The Environmental Protection Agency revealed on Sept. 18 that Volkswagen cheated on government-mandated emissions tests, allowing the company to sell “eco-friendly” diesel cars that emit nitrogen oxide fumes 40 times over the legal limit.
For over five years, Volkswagen programmed 11 million of their clean diesel cars with elaborate software designed to track steering wheel and pedal movements.
When the software determined the car was being put under an emissions test, it switched the system over to pollution control mode, which temporarily lowered the amount of toxic gases emitted and allowed the cars to pass inspection.
The company’s losses have been swift and steep. CEO Martin Winterkorn resigned; stocks plummeted; lawsuits from across America and Europe are being filed; and the EPA is threatening more than $18 billion in fines for violation of the Clear Air Act.
Volkswagen has yet to release an explanation of why they placed the regulation-dodging software in their cars, but, of course, speculation abounds.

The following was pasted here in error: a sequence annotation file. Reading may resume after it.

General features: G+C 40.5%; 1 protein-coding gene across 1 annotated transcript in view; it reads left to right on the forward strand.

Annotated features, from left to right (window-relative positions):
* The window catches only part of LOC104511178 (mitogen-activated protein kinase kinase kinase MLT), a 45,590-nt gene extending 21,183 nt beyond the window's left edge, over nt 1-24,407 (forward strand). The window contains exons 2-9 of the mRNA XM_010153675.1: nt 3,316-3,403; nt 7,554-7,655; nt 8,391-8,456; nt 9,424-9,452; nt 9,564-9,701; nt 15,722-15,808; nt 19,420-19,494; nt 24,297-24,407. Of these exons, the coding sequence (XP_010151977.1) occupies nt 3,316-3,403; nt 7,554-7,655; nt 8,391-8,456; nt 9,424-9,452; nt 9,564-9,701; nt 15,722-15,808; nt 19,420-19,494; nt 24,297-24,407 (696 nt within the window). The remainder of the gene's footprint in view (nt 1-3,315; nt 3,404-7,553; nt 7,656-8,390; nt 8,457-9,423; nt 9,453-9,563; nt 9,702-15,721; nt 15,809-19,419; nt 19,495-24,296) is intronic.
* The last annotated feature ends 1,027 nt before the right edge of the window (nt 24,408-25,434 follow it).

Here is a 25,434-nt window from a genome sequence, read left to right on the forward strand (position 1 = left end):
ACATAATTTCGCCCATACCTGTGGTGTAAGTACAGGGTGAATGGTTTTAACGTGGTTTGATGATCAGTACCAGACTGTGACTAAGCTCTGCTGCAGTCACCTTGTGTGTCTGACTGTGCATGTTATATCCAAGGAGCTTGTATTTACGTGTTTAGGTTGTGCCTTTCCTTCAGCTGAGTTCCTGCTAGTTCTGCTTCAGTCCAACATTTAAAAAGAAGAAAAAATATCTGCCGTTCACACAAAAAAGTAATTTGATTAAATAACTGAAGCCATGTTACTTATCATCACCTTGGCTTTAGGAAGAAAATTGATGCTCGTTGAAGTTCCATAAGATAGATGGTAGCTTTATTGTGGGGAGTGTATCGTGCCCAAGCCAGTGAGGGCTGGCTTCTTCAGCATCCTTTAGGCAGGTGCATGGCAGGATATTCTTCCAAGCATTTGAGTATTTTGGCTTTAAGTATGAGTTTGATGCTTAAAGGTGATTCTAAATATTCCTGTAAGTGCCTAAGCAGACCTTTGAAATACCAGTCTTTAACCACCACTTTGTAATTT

In the end, Volkswagen wanted a way to capitalize on the environmental concerns of today’s consumers without putting in their share of the legwork.
Like Volkswagen, students are very familiar with the pressures of test taking and—unfortunately—the temptation to cheat.
The Educational Testing Service reports that “73 percent of all test takers, including prospective graduate students and teachers agree that most students do cheat at some point. 86 percent of high school students agreed.”
Other statistics from the same study show cheating has risen from 20 percent to 75 to 90 percent among high school students in the past 60 years.
Cheating ranges from elaborate, multi-billion dollar schemes like that of Volkswagen to taking shortcuts on an assignment, sharing answers, or dishonest computer use. No matter the scale, in God’s eyes, it’s all the same.
Several factors contribute to the rise in cheating, including increasingly stringent college acceptance requirements, minimal punishments for cheaters, easy access to answers online and the growing tendency to focus on grades only, rather than education as a whole.
However, human sin nature is ultimately to blame, not societal pressures.
As young men and women just beginning to build professional reputations, we at The Collegian urge the student body to remember that the value of a good name far outweighs the short-term benefits of cheating.
Listen to the words of King Solomon as he took the time to write in two separate books, “A good name is rather to be chosen than great riches, and loving favour rather than silver and gold,” (Prov. 22:1) and, “A good name is better than precious ointment;” (Ecc. 7:1).